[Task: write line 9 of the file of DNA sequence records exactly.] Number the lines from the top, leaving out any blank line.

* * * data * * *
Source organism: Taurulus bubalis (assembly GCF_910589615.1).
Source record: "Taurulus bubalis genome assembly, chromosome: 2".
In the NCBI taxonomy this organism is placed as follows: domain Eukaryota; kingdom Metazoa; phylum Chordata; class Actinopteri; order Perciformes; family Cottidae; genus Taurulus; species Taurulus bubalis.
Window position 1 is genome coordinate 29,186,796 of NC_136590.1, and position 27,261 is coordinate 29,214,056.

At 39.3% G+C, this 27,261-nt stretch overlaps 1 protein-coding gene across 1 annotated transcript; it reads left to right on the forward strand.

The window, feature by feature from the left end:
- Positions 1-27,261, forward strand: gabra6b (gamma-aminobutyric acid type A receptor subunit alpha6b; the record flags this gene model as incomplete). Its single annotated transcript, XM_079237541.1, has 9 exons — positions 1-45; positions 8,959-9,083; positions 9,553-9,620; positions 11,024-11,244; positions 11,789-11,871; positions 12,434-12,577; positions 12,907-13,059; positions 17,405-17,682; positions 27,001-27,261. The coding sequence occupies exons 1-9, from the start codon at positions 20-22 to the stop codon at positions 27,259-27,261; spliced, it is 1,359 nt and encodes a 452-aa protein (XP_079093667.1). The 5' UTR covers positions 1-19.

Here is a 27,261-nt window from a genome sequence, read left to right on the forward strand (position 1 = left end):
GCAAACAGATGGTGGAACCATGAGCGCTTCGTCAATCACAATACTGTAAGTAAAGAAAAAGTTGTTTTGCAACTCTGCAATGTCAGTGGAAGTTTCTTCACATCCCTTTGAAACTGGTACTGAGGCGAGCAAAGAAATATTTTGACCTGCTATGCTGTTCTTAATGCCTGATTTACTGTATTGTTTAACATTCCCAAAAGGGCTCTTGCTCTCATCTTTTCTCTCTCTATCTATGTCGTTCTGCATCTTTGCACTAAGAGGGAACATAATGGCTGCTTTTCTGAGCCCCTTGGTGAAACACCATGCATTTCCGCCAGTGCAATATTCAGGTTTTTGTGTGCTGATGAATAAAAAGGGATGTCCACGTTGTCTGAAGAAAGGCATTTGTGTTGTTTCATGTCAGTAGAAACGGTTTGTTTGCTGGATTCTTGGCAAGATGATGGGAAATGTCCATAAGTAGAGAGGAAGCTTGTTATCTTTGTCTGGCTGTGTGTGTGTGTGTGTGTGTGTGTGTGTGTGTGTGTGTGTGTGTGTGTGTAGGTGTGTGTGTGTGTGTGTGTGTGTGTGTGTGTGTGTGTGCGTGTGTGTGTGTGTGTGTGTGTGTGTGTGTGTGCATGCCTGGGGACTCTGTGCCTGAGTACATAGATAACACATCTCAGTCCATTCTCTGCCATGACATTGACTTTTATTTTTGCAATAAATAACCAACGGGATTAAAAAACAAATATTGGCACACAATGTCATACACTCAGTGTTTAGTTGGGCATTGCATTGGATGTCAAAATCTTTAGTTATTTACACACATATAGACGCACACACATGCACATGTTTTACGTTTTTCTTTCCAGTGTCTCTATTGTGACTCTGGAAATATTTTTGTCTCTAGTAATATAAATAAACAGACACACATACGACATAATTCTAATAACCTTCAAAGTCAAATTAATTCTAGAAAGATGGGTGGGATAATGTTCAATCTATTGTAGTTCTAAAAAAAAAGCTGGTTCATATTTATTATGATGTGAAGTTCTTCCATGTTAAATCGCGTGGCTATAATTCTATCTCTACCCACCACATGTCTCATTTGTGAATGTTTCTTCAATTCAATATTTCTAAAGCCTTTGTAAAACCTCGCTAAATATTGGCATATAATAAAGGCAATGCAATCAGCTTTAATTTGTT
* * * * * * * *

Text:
GCAAACAGATGGTGGAACCATGAGCGCTTCGTCAATCACAATACTGTAAGTAAAGAAAAAGTTGTTTTGCAACTCTGCAATGTCAGTGGAAGTTTCTTCACATCCCTTTGAAACTGGTACTGAGGCGAGCAAAGAAATATTTTGACCTGCTATGCTGTTCTTAATGCCTGATTTACTGTATTGTTTAACATTCCCAAAAGGGCTCTTGCTCTCATCTTTTCTCTCTCTATCTATGTCGTTCTGCATCTTTGCACTAAGAGGGAACATAATGGCTGCTTTTCTGAGCCCCTTGGTGAAACACCATGCATTTCCGCCAGTGCAATATTCAGGTTTTTGTGTGCTGATGAATAAAAAGGGATGTCCACGTTGTCTGAAGAAAGGCATTTGTGTTGTTTCATGTCAGTAGAAACGGTTTGTTTGCTGGATTCTTGGCAAGATGATGGGAAATGTCCATAAGTAGAGAGGAAGCTTGTTATCTTTGTCTGGCTGTGTGTGTGTGTGTGTGTGTGTGTGTGTGTGTGTGTGTGTGTGTGTGTGTAGGTGTGTGTGTGTGTGTGTGTGTGTGTGTGTGTGTGTGTGCGTGTGTGTGTGTGTGTGTGTGTGTGTGTGTGTGCATGCCTGGGGACTCTGTGCCTGAGTACATAGATAACACATCTCAGTCCATTCTCTGCCATGACATTGACTTTTATTTTTGCAATAAATAACCAACGGGATTAAAAAACAAATATTGGCACACAATGTCATACACTCAGTGTTTAGTTGGGCATTGCATTGGATGTCAAAATCTTTAGTTATTTACACACATATAGACGCACACACATGCACATGTTTTACGTTTTTCTTTCCAGTGTCTCTATTGTGACTCTGGAAATATTTTTGTCTCTAGTAATATAAATAAACAGACACACATACGACATAATTCTAATAACCTTCAAAGTCAAATTAATTCTAGAAAGATGGGTGGGATAATGTTCAATCTATTGTAGTTCTAAAAAAAAAGCTGGTTCATATTTATTATGATGTGAAGTTCTTCCATGTTAAATCGCGTGGCTATAATTCTATCTCTACCCACCACATGTCTCATTTGTGAATGTTTCTTCAATTCAATATTTCTAAAGCCTTTGTAAAACCTCGCTAAATATTGGCATATAATAAAGGCAATGCAATCAGCTTTAATTTGTT